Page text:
Indian president Ram Nath Kovind’s visit to Madagascar in March was a sign of the growing importance of strategic islands in the Indian Ocean region. The visit—the first ever by an Indian head of state—underlines both Madagascar’s strategic location in the southwest Indian Ocean and Delhi’s historical disregard toward island nations, a misstep that the foreign office has begun correcting only recently.
Read commentary and analysis from the top AMTI experts on maritime Asia.
Over the last five years, many volumes have been written about the South China Sea. But perhaps the most potentially explosive situation in maritime Asia lies to the north, in the East China Sea.
On March 6, Australia and Timor-Leste signed a landmark treaty delimiting their maritime boundaries in the Timor Sea. Much of the media has presented the agreement as resolving the long-running disputes between Australia and Timor-Leste over maritime boundaries and resources. This is inaccurate, largely because the most difficult issue—the development of Greater Sunrise—remains ongoing.
Despite several meetings on joint development in the South China Sea, substantive talks between Philippine and Chinese officials have not taken place, and nearly two years later both parties are still in the exploratory stage.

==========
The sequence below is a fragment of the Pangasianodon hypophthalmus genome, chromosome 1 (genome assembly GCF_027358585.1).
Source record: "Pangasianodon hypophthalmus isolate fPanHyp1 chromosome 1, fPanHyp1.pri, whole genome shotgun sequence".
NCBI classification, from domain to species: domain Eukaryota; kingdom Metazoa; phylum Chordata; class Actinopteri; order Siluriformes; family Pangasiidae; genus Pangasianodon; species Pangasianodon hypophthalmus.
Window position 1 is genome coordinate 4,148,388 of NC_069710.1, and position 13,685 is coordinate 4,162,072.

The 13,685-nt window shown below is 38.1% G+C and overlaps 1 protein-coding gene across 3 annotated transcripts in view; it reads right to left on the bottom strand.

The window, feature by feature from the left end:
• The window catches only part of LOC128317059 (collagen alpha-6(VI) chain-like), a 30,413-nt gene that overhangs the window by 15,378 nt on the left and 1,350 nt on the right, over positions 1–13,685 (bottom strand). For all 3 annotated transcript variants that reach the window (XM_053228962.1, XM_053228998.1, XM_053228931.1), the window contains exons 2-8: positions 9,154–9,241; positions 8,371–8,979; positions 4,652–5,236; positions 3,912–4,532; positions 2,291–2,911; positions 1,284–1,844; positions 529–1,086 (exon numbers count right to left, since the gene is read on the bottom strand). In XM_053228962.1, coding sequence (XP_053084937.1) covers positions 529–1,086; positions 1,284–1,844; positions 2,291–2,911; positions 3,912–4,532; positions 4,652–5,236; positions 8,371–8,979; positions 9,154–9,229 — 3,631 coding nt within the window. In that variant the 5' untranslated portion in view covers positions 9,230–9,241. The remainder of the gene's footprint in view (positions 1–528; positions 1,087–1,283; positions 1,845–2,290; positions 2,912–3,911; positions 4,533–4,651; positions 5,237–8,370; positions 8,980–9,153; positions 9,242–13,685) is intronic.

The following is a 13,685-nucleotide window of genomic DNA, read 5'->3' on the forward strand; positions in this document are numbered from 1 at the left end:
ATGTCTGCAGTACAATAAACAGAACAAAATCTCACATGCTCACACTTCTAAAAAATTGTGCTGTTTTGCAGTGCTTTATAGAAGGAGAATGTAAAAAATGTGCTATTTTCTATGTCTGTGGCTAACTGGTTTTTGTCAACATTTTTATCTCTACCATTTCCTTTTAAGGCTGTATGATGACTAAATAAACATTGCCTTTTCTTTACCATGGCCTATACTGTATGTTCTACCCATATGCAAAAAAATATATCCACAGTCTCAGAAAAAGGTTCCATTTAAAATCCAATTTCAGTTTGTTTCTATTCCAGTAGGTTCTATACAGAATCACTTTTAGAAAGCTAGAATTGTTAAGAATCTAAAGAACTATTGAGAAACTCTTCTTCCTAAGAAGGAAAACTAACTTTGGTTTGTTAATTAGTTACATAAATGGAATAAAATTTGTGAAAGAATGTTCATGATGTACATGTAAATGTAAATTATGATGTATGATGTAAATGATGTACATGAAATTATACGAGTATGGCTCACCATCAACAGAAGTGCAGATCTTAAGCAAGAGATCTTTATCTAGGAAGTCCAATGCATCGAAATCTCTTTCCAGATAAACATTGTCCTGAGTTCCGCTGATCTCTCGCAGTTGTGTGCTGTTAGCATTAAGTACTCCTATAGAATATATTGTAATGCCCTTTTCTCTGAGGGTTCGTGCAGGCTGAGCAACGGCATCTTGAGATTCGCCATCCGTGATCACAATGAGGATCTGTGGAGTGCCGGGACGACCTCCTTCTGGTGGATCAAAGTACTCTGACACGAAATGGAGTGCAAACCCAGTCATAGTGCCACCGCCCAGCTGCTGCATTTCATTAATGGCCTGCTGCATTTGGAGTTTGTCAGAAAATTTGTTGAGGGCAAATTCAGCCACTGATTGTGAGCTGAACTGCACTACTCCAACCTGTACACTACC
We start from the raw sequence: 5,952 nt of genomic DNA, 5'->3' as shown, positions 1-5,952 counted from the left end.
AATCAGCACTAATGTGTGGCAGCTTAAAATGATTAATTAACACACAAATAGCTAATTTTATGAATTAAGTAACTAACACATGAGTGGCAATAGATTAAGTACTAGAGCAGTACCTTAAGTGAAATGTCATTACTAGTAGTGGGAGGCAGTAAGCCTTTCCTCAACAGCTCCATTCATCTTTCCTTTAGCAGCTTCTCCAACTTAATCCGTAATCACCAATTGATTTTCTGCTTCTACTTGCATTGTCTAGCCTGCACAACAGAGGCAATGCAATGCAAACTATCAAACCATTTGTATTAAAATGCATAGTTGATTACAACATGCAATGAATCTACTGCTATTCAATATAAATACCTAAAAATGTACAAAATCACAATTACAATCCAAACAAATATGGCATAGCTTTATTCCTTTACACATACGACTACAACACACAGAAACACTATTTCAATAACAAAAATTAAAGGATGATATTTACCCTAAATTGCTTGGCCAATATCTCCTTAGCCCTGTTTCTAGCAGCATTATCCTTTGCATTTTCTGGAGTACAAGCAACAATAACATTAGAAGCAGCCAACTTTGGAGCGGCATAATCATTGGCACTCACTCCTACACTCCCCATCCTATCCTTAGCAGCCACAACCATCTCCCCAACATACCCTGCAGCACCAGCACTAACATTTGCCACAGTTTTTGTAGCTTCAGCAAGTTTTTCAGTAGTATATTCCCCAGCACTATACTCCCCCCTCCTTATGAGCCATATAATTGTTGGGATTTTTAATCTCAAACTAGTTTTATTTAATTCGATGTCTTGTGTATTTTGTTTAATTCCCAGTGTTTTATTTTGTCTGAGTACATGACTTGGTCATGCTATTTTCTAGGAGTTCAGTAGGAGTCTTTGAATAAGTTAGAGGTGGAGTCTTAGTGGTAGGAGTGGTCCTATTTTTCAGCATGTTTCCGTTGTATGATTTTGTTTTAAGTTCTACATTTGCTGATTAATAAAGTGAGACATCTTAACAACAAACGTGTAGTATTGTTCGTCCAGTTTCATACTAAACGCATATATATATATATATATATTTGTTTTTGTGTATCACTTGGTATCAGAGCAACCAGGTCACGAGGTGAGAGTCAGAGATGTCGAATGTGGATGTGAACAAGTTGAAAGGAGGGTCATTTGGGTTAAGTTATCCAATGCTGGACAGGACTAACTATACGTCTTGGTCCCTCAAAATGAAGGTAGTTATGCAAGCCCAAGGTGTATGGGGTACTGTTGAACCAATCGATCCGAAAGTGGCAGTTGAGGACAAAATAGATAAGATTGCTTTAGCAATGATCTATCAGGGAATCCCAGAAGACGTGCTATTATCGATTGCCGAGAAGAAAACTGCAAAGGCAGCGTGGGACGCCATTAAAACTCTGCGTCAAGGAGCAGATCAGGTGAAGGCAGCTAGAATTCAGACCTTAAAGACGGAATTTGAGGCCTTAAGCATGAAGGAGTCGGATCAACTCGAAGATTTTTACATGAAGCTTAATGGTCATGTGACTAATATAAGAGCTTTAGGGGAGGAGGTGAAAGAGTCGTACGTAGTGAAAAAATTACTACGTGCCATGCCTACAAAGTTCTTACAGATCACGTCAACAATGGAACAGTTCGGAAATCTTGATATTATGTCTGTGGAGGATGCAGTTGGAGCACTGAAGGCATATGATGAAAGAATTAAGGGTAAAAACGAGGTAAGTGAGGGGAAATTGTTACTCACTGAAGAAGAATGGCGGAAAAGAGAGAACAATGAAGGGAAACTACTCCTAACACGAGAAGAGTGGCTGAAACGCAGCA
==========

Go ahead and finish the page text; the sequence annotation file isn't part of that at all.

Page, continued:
Against the backdrop of decreased tensions following the 2016 arbitral tribunal award, the Taiwanese government has adjusted its South China Sea policy and tried to strike a cautious balance with fellow claimants.
An Indonesian government regulation passed with little fanfare in early 2018 may pave the way for a new air defense identification zone in Southeast Asia.
The reestablishment of the Quad in 2017 points to tectonic shifts in the geopolitics of Asia and in the foreign policies of the members of the original Quad.
China’s activities in the Indian Ocean have attracted a great deal of interest in recent years. There is no doubt that Chinese engagement is changing regional security dynamics in the current peacetime environment.